The Evolution Of The Telephone
Telephones have revolutionised communications over the last century, as well as facilitating massive social change and making the world a smaller, more closely-knit community. Although the earliest telephones developed by Alexander Graham Bell and his contemporaries in the 1870s are very different from the devices we use today.
From landlines to mobiles and smartphones, the evolution of the telephone has been significant and at times rapid. This has allowed them to become so ubiquitous that they now outnumber human beings.
Although first patented in the US in 1876 by Bell, the use of electronic signals to communicate over long distances had been developing since the 1830s, with telegraph being the predecessor to the full audio experience.
Within 30 years there were millions of landline phones in operation in America alone, although each relied on a switchboard exchange system to connect users to one another. It was not until the 1930s that phones started to feature built-in ringing devices to alert users to inbound calls and the popularity of the rotary phone design developed in these early days has managed to endure, even with the move to touch tone technology in the 1960s and 70s.
Retro phones which throw back to this era are still widely available, even if the underlying technology has been improved immeasurably thanks to the arrival of digital technology.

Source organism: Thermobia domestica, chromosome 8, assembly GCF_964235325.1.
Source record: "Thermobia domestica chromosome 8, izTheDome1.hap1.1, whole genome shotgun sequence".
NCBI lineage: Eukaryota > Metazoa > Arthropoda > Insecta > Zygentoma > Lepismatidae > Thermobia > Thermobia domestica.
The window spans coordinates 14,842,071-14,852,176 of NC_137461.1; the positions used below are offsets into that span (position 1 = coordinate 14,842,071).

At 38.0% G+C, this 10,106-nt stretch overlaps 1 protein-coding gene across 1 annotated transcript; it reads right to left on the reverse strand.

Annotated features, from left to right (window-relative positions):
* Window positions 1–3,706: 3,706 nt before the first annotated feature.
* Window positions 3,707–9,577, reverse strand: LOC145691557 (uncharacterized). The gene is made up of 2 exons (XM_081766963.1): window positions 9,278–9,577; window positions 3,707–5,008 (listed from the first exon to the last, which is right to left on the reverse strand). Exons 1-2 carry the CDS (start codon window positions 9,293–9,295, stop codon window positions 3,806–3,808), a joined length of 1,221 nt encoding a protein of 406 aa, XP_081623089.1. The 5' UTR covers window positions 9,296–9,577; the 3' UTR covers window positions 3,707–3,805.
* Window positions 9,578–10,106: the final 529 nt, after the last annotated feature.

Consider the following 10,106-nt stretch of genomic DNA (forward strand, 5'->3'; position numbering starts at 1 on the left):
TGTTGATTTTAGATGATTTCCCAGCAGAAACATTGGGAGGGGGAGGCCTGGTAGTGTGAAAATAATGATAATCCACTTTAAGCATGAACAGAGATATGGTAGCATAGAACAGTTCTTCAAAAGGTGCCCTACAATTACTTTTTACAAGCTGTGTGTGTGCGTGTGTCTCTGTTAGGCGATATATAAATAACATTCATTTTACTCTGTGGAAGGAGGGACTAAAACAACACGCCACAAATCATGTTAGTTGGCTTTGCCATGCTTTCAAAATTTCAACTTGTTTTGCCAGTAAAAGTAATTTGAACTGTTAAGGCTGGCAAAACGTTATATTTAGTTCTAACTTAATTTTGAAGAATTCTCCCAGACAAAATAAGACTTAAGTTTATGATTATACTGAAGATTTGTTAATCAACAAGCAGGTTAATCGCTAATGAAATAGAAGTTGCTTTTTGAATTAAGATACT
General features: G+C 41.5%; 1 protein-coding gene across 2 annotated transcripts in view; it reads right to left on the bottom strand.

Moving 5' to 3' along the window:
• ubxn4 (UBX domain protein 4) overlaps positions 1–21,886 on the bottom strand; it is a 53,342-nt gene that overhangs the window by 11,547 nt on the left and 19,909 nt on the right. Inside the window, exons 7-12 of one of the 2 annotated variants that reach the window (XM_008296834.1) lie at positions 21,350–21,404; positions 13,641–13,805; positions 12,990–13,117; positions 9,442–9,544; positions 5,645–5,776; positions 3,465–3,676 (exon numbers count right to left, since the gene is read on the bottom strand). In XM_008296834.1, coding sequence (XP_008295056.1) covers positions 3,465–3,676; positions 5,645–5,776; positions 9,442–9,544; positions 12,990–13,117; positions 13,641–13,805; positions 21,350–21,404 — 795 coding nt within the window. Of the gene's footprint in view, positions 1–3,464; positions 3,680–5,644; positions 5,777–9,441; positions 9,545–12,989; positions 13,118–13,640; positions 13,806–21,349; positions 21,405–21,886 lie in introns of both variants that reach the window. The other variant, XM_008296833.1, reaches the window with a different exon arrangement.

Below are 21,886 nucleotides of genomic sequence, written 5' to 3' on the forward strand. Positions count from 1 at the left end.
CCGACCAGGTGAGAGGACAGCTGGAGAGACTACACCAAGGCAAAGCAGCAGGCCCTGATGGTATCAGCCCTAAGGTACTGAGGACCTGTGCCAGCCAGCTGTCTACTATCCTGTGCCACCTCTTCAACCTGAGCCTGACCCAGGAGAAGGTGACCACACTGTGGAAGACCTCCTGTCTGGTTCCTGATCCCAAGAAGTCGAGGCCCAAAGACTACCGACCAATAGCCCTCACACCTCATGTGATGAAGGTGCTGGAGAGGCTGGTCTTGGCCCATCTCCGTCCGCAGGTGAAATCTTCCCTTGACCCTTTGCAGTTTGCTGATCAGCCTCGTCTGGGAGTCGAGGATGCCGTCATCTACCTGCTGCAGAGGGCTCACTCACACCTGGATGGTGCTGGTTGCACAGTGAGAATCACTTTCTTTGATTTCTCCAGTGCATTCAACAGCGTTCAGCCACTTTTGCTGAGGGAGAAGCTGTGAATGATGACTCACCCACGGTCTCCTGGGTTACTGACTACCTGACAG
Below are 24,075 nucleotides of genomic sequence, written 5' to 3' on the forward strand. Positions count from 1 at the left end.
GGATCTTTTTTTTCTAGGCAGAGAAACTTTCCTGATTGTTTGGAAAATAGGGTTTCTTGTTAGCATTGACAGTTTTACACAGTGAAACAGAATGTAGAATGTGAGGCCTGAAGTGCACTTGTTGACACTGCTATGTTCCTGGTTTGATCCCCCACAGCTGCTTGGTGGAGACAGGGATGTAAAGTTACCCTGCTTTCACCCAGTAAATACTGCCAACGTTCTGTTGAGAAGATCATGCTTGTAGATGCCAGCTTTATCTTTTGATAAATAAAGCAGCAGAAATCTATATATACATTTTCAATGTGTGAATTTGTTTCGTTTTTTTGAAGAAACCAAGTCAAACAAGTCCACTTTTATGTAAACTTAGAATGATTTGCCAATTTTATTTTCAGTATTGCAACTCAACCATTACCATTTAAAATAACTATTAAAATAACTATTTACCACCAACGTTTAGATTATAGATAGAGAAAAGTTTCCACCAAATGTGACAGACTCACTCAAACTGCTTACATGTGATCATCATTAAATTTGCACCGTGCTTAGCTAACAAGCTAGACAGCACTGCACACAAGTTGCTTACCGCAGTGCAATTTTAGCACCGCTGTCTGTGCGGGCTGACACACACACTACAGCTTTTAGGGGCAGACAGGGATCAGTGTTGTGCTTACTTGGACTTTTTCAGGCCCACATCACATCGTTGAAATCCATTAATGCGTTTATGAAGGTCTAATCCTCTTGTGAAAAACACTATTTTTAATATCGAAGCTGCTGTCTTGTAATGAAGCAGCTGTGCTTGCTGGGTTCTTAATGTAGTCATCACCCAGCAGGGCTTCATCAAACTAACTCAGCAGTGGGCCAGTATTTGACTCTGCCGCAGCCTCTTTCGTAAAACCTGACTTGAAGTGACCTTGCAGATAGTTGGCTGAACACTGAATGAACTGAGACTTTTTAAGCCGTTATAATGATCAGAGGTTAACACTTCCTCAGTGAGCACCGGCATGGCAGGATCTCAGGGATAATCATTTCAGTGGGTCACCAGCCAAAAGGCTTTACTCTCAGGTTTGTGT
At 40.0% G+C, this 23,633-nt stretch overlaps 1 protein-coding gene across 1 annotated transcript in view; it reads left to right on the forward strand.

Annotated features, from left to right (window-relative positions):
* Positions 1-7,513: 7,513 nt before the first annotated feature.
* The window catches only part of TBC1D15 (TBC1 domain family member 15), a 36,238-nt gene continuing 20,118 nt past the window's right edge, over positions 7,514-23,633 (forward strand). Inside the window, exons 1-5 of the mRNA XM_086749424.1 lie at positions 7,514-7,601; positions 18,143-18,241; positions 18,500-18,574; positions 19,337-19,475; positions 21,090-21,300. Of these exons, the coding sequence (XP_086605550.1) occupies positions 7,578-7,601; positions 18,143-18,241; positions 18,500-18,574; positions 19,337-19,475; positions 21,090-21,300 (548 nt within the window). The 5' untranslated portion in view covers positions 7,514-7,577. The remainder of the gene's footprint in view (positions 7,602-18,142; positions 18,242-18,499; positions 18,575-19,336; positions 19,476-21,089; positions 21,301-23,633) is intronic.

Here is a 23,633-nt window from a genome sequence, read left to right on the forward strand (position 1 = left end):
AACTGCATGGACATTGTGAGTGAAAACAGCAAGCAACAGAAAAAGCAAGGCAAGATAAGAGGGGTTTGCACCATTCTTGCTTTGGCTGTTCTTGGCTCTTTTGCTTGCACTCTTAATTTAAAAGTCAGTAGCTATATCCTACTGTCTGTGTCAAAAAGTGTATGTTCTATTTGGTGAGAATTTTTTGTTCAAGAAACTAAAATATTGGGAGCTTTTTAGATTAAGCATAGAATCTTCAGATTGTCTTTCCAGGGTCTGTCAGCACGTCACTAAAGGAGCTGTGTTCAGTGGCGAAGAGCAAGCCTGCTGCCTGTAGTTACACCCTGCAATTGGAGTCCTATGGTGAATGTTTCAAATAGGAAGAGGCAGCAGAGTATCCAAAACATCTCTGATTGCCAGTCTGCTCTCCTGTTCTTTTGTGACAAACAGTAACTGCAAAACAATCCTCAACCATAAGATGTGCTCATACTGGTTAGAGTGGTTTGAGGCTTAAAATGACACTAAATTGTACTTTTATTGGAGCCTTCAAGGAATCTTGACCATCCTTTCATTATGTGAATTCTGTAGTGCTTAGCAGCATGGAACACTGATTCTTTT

Wireless communications defined the 20th century, although the mobile phone did not really arrive in a form we would recognise until the 1970s, at which points the handsets were prohibitively expensive and lumbered with very poor battery life. Motorola made its mark with the first mobile phone, although it was not until the 1990s, with the launch of 2G network connectivity and the dawn of SMS texts that things became affordable and convenient enough for mass uptake.
The evolution of mobile phones continued rapidly and by the turn of the new millennium network providers were beginning to work on high speed data connectivity for portable handsets. 3G’s arrival in 2001 paved the way for internet access on the move while also opening up the possibility for more data-intensive communications to be accessible from mobiles, including video calls.
Although analogue landline phone services are still in use, digital solutions are growing to replace them. VoIP and video calls are important, while traditional telesales campaigns operated by firms like http://digi-tel.co.uk/are a valuable asset for any company looking to increase its sales and boost customer engagement.
The introduction of the Apple iPhone in 2007 marked a new era for the telephone. And while it may not have been the first smartphone by a long stretch, it managed to make this advanced type of handset more user friendly and fashionable than any rival device.
Smartphones have been instrumental not only in changing communications habits, but also in perpetuating the e-commerce revolution, enabling social networking sites to flourish and equipping business users and consumers with all-in-one solutions to help tackle everyday life effectively.